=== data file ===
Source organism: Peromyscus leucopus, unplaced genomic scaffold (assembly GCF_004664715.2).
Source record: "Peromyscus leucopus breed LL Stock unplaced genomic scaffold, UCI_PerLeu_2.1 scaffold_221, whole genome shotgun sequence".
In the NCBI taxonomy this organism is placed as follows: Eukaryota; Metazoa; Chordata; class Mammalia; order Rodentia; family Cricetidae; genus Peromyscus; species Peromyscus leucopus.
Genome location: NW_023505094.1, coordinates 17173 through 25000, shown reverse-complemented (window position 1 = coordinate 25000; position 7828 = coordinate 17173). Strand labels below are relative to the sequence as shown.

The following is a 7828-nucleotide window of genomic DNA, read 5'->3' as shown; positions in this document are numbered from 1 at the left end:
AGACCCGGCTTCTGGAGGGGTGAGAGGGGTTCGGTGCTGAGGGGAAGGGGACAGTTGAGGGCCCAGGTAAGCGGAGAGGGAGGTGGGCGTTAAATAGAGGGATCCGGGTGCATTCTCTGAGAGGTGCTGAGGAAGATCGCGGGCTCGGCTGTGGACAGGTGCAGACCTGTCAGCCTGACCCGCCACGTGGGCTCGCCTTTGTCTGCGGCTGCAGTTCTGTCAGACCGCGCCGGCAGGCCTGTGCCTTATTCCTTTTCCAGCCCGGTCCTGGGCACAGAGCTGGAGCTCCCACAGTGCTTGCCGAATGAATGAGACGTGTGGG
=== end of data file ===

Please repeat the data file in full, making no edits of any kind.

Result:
Source organism: Peromyscus leucopus, unplaced genomic scaffold (assembly GCF_004664715.2).
Source record: "Peromyscus leucopus breed LL Stock unplaced genomic scaffold, UCI_PerLeu_2.1 scaffold_221, whole genome shotgun sequence".
In the NCBI taxonomy this organism is placed as follows: Eukaryota; Metazoa; Chordata; class Mammalia; order Rodentia; family Cricetidae; genus Peromyscus; species Peromyscus leucopus.
Genome location: NW_023505094.1, coordinates 17173 through 25000, shown reverse-complemented (window position 1 = coordinate 25000; position 7828 = coordinate 17173). Strand labels below are relative to the sequence as shown.

The following is a 7828-nucleotide window of genomic DNA, read 5'->3' as shown; positions in this document are numbered from 1 at the left end:
AGACCCGGCTTCTGGAGGGGTGAGAGGGGTTCGGTGCTGAGGGGAAGGGGACAGTTGAGGGCCCAGGTAAGCGGAGAGGGAGGTGGGCGTTAAATAGAGGGATCCGGGTGCATTCTCTGAGAGGTGCTGAGGAAGATCGCGGGCTCGGCTGTGGACAGGTGCAGACCTGTCAGCCTGACCCGCCACGTGGGCTCGCCTTTGTCTGCGGCTGCAGTTCTGTCAGACCGCGCCGGCAGGCCTGTGCCTTATTCCTTTTCCAGCCCGGTCCTGGGCACAGAGCTGGAGCTCCCACAGTGCTTGCCGAATGAATGAGACGTGTGGG